Personally, I think I beat this "clean your closet" thing to death. I talk about it all the time. I write about it all the time. I say to myself, “Enough with the closet speech!”

Then I came across an article like the one in the Homes section of the January 22 Milwaukee Journal Sentinel, and I climb back up on my soap box. The article was entitled, “How to Create the Closet of Your Dreams”, and I quote, “...a disorganized closet is a problem for at least one in four women...Some women (1 in 10) are even depressed when they open their closet doors...some research suggests the average American wastes as much as 55 minutes a day (roughly 12 days a year) searching for things they can’t find.” What?!

Girls! This is an untenable situation! Having a clean and organized closet takes work and discipline, but it does not have to be this kind of stressor.

Let’s talk!

  • Chip away at the project -- subscribe to the 5/5 rule.  Every day 1) deal with 5 items or 2) spend 5 minutes in your closet. Decide if you should toss, consign or donate. 

  • We are at the start of a new season. Start out by facing all hangers toward the back of the closet. After you’ve worn something, return it to the closet facing the front. The hangers still hanging backwards at the end of the season? Well, you get the picture. 

  • Do the same with shoes. Stick a piece of masking tape inside a shoe. When you wear that pair, take the masking tape out. At the end of the season, you have a decision to make with the shoes that still have tape: toss, consign or donate. 

  • Practice ZPG (Zero Population Growth). Buy 3 new items? Three (or more) items have to go. 

  • Contain the chaos. Only deal with one season’s worth of clothing at a time. Put the rest at the back of the closet, in a different closet or in storage. 

  • Make peace with imperfection. Trying to do a perfect job is the easiest way to get bogged down.  Very often “good enough” is “good enough," and a whole heck of a lot better than when you started.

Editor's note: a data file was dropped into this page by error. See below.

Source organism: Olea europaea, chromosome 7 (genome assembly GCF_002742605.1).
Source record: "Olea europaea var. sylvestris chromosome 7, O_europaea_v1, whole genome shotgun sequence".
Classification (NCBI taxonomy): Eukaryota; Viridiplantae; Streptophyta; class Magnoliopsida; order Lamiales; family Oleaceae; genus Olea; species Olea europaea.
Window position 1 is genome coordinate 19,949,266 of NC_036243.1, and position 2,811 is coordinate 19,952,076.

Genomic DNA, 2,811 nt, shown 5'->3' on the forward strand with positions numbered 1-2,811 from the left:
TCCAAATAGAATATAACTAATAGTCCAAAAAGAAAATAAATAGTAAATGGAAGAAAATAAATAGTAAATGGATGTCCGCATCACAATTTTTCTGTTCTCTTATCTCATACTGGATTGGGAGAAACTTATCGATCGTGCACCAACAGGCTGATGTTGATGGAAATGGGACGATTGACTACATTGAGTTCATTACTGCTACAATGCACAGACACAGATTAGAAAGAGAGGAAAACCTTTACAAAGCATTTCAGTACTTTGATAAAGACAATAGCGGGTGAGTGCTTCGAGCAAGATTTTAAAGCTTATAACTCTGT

• Separate emotions from possessions. It’s healthy to be attached to certain items like your grandmother’s pearls. But pilled sweaters or cheap earrings that you’ve never worn?  The longevity of any item is 5 years. Styles change and even a “timeless” article will show its age. 

  • Know what you own. Hang all like silhouettes together: all jackets; all blouses; all pants, etc. 
    Then hang by color, light to dark. 

  • Buy organizing containers, gadgets and shelving after you’ve gotten a handle on what you need. 

  • No wire hangers! Do buy matching hangers. I use four kinds: wooden (for sleeveless); wooden hangers with clips for pants;  padded (to avoid hanger marks in items with sleeves); and thin velvet-covered (to fold sweaters over).   

You will never be satisfied that this job is done. Keeping your wardrobe in shape is an ongoing process.  But knowing what you need makes you a better shopper, one who is less likely to succumb to impulse buys.

Having an organized wardrobe (or as I like to call it, “curating your closet”) is not about being spoiled or self-obsessed. It’s about looking the best you can, every day, with minimal fuss.  (And lowering your stress level.)

Yours in (organized) fashion,

Faye Wetzel 
Founder, Faye’s in Mequon and Brookfield 
Be Loyal. Shop Local

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